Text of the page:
11. The Public Expenditure System’s main weakness remains the lack of harmonization between the nomenclature of the public accounting system and the Budget and the absence of links between the accounting services in the Ministry of Finances and the Central Bank. As a result, it is not possible to have an accurate snapshot of budget execution at any given time, nor to track expenditures from commitment to payment. However, these and other issues are being addressed with donor financed technical assistance and financial support, in particular through IDA’s proposed Economic Management Support Project, scheduled for consideration by IDA’s Executive Board on January 22, 2004, the forthcoming Country Financial Accountability Assessment (CFAA) in March 2004, regular Public Expenditure Reviews, as well as AAPs undertaken jointly by the IMF and IDA.
12. Coffee sector prospects. The I-PRSP contains few specifics with respect to the coffee sector, which in recent years registered large losses. Persistently low world coffee prices and Burundi’s relatively high production costs raise difficult questions both for rural poverty and for economy-wide adjustments that are not explicitly addressed. The staffs share the authorities’ concern regarding the economic and social ramifications of the problems of the coffee sector and urge them to elaborate a detailed sector strategy, including safety nets for uncompetitive farmers, in the context of the full PRSP.
13. Private and financial sector development. The I-PRSP acknowledges the large weight of the State in Burundi’s economy and the need to foster private sector development to achieve equitable economic growth and employment creation. Improving the business environment, in particular domestic security, is deemed essential in order to attract foreign investment and improve access to bank financing. In addition, the I-PRSP appropriately stresses the importance of a sound financial sector and the role of the central bank in that regard. The staffs encourage the authorities to develop these topics in the full PRSP.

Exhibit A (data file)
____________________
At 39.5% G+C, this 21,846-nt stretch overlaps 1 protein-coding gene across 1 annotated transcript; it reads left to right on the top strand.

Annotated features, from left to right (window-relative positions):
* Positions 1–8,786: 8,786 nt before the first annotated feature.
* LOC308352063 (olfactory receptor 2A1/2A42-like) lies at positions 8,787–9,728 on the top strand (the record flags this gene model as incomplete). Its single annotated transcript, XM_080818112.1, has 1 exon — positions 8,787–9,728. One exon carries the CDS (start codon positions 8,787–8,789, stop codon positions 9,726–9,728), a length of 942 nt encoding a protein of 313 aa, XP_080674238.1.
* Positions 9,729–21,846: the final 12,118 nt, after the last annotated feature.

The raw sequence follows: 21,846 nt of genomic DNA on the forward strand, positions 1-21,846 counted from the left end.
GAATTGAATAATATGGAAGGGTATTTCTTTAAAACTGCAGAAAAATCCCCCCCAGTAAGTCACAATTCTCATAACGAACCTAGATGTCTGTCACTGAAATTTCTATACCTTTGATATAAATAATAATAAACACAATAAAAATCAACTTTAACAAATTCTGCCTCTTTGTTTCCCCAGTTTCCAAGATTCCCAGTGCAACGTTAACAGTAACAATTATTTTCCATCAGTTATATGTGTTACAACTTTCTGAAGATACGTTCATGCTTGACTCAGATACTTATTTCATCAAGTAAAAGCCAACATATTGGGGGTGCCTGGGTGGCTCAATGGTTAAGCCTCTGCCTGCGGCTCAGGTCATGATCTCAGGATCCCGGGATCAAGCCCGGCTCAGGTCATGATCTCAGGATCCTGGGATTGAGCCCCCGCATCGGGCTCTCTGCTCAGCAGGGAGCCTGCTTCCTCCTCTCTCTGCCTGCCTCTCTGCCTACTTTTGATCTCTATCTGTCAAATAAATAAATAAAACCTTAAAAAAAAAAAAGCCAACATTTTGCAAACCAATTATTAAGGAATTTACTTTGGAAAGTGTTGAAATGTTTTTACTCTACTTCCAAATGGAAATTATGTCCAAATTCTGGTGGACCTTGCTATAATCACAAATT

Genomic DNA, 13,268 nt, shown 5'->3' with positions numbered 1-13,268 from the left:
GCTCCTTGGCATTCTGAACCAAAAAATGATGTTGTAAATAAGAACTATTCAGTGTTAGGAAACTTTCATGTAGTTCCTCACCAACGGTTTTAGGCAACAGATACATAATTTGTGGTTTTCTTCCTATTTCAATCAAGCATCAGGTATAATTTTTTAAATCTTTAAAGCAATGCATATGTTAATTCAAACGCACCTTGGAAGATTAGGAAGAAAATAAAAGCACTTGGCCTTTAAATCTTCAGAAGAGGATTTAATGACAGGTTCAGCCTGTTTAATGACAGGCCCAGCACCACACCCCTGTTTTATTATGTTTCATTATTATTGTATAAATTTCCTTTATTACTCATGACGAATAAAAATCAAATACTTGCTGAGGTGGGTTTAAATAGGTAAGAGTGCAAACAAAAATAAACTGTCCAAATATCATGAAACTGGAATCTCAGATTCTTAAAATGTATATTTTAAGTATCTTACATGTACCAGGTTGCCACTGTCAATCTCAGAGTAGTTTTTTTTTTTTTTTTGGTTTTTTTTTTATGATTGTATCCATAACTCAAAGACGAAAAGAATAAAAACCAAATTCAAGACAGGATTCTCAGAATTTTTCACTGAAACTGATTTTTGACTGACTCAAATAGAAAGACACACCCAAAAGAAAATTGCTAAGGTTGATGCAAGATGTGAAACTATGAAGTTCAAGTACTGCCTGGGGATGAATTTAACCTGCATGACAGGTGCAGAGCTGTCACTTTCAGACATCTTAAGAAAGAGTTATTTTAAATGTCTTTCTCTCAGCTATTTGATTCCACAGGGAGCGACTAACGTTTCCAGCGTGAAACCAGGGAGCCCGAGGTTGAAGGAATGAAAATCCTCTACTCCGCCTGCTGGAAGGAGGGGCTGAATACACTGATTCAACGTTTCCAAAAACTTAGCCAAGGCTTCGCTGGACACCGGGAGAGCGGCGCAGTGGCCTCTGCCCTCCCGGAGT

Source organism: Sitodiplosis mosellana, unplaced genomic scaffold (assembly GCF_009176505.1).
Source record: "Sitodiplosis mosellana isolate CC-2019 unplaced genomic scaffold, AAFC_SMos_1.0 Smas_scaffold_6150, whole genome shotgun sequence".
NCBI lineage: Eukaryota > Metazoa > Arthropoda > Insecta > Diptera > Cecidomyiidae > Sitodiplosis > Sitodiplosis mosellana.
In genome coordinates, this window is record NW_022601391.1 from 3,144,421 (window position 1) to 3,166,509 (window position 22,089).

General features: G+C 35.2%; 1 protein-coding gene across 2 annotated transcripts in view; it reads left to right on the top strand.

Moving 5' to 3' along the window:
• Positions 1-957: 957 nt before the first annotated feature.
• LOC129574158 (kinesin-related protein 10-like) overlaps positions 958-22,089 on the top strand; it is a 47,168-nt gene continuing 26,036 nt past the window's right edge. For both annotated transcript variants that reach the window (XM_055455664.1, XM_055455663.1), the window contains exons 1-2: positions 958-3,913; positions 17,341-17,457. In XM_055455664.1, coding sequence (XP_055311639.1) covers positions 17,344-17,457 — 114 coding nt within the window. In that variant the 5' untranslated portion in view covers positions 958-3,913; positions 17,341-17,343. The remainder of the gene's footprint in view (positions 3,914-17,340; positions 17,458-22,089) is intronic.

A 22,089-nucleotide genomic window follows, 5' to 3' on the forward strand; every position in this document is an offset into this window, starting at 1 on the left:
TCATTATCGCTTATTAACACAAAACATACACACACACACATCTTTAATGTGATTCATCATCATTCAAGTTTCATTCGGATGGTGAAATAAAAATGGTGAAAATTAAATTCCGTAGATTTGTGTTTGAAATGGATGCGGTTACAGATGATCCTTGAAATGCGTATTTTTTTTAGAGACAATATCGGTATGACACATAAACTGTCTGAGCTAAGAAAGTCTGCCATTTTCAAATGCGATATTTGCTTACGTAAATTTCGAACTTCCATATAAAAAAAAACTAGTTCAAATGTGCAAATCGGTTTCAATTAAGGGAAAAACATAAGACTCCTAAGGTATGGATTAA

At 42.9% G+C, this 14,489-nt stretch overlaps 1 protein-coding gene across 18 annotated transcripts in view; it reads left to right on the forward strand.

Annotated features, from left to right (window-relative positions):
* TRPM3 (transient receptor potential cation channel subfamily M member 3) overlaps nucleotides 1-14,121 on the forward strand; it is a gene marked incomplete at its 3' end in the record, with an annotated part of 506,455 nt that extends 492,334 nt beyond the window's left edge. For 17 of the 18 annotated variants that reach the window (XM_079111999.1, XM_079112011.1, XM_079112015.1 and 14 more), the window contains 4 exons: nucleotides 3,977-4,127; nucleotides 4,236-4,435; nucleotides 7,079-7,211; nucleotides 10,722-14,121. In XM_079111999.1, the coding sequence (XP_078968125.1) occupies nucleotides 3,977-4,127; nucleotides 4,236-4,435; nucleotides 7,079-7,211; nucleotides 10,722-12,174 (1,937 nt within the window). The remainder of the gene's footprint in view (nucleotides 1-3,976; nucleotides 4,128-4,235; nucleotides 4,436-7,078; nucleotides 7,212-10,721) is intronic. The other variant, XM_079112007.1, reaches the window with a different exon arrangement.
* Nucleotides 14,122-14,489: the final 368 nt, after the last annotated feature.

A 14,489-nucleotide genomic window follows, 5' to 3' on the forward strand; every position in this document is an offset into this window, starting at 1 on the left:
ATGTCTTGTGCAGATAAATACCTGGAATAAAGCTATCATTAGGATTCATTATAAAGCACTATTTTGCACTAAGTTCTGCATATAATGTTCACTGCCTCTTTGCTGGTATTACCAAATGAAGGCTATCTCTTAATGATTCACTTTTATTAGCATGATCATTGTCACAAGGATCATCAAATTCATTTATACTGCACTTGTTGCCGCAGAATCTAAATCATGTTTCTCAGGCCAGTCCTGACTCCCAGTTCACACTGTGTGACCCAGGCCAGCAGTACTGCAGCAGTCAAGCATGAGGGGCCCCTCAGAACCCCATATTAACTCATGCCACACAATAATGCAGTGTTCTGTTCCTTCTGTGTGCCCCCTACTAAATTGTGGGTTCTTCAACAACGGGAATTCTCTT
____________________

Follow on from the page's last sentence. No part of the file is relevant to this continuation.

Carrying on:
C. Poverty Situation and Policies
14. Evaluation of poverty reduction strategy. The I-PRSP reflects an ambitious strategy to improve social conditions and help face the challenges of transition to lasting peace, as envisaged under the Arusha agreement. The staffs support the broad social inclusion approach underscoring the I-PRSP strategies and note the government’s intention to expand the participatory mechanism to the community level for the full PRSP, so as to obtain a broader representation of the poor and vulnerable groups. For now, the I-PRSP identifies a wide ranging set of specific areas for action and presents an ambitious action matrix to be implemented during the period 2003–06. The staffs concur with the policy matrix, and judge that implementation within the proposed time frame is feasible, provided that adequate funding is made available.
15. Poverty profile and diagnostics. The I-PRSP contains fairly up-to-date data on the prevalence and characteristics of poverty in Burundi. The combination of household survey data and extensive consultations enabled the collection of information on key social indicators and poverty, including regional incidence profiles. On the basis of these statistics, the I-PRSP provides a candid assessment of the difficult poverty situation in Burundi and puts forward an estimate of 68 percent of Burundians living in absolute poverty. However, the full PRSP should contain a more detailed analysis of the data to better assess key determinants of poverty and priority policy areas. It should also contain a more precise monitoring and evaluation plan, including new periodic surveys, that would enable an enhanced diagnosis of social conditions and the determination of the poverty and social impact of policy actions.
16. Coordination of objectives. While the staffs consider the I-PRSP action framework to be strategically sound, the document has gaps in terms of prioritization, timing, costing, and financing. This is apparent in the discussion on cost and financing (paras. 311–316), which concludes with open-ended requests for external support. In the same vein, the government did not provide an explicit prioritization of antipoverty reduction objectives, thus leaving some uncertainty as to its likely course of action. It will be important to develop the priorities, implementation schedules, cost estimates, and likely financing sources of poverty reduction policies in the context of the full PRSP.
17. Millennium Development Goals (MDGs). The I-PRSP acknowledges the importance of achieving the MDGs but does not discuss Burundi’s prospects in this regard. While the goals for gender participation and access to public services are attainable by 2015, it is unlikely that the other goals can be met in this timeframe, given the handicaps from a decade of hostilities, forced displacement of populations, and economic decline. While agreeing with the authorities on the overriding importance of restoring peaceful conditions and mobilizing external aid on a large scale to achieve the MDGs, the staffs consider the government’s immediate objective of restoring precrisis social indicator levels by 2005 as ambitious yet attainable.
D. Sectoral Issues